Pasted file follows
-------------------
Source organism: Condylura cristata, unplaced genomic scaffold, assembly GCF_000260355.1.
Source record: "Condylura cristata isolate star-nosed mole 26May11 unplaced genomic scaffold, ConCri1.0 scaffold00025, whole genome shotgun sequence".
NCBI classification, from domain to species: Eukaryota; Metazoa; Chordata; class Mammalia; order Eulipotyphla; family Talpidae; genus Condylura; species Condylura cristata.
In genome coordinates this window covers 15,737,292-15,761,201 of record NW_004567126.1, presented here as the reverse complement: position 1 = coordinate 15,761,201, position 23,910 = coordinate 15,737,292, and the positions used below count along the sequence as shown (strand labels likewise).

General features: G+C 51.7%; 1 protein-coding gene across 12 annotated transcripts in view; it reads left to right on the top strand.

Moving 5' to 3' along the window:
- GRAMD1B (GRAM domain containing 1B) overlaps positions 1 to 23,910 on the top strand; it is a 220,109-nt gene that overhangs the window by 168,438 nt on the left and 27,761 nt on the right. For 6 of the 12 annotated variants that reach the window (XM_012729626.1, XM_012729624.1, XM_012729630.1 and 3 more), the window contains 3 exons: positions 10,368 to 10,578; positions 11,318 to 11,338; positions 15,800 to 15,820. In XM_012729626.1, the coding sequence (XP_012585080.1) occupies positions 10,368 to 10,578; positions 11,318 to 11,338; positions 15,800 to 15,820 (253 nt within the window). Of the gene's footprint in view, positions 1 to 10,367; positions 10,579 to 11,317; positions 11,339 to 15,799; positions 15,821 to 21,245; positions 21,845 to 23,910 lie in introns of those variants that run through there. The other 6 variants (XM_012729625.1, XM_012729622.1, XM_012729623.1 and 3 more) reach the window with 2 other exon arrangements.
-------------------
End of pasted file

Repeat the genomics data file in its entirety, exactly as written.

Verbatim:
Source organism: Condylura cristata, unplaced genomic scaffold, assembly GCF_000260355.1.
Source record: "Condylura cristata isolate star-nosed mole 26May11 unplaced genomic scaffold, ConCri1.0 scaffold00025, whole genome shotgun sequence".
NCBI classification, from domain to species: Eukaryota; Metazoa; Chordata; class Mammalia; order Eulipotyphla; family Talpidae; genus Condylura; species Condylura cristata.
In genome coordinates this window covers 15,737,292-15,761,201 of record NW_004567126.1, presented here as the reverse complement: position 1 = coordinate 15,761,201, position 23,910 = coordinate 15,737,292, and the positions used below count along the sequence as shown (strand labels likewise).

General features: G+C 51.7%; 1 protein-coding gene across 12 annotated transcripts in view; it reads left to right on the top strand.

Moving 5' to 3' along the window:
- GRAMD1B (GRAM domain containing 1B) overlaps positions 1 to 23,910 on the top strand; it is a 220,109-nt gene that overhangs the window by 168,438 nt on the left and 27,761 nt on the right. For 6 of the 12 annotated variants that reach the window (XM_012729626.1, XM_012729624.1, XM_012729630.1 and 3 more), the window contains 3 exons: positions 10,368 to 10,578; positions 11,318 to 11,338; positions 15,800 to 15,820. In XM_012729626.1, the coding sequence (XP_012585080.1) occupies positions 10,368 to 10,578; positions 11,318 to 11,338; positions 15,800 to 15,820 (253 nt within the window). Of the gene's footprint in view, positions 1 to 10,367; positions 10,579 to 11,317; positions 11,339 to 15,799; positions 15,821 to 21,245; positions 21,845 to 23,910 lie in introns of those variants that run through there. The other 6 variants (XM_012729625.1, XM_012729622.1, XM_012729623.1 and 3 more) reach the window with 2 other exon arrangements.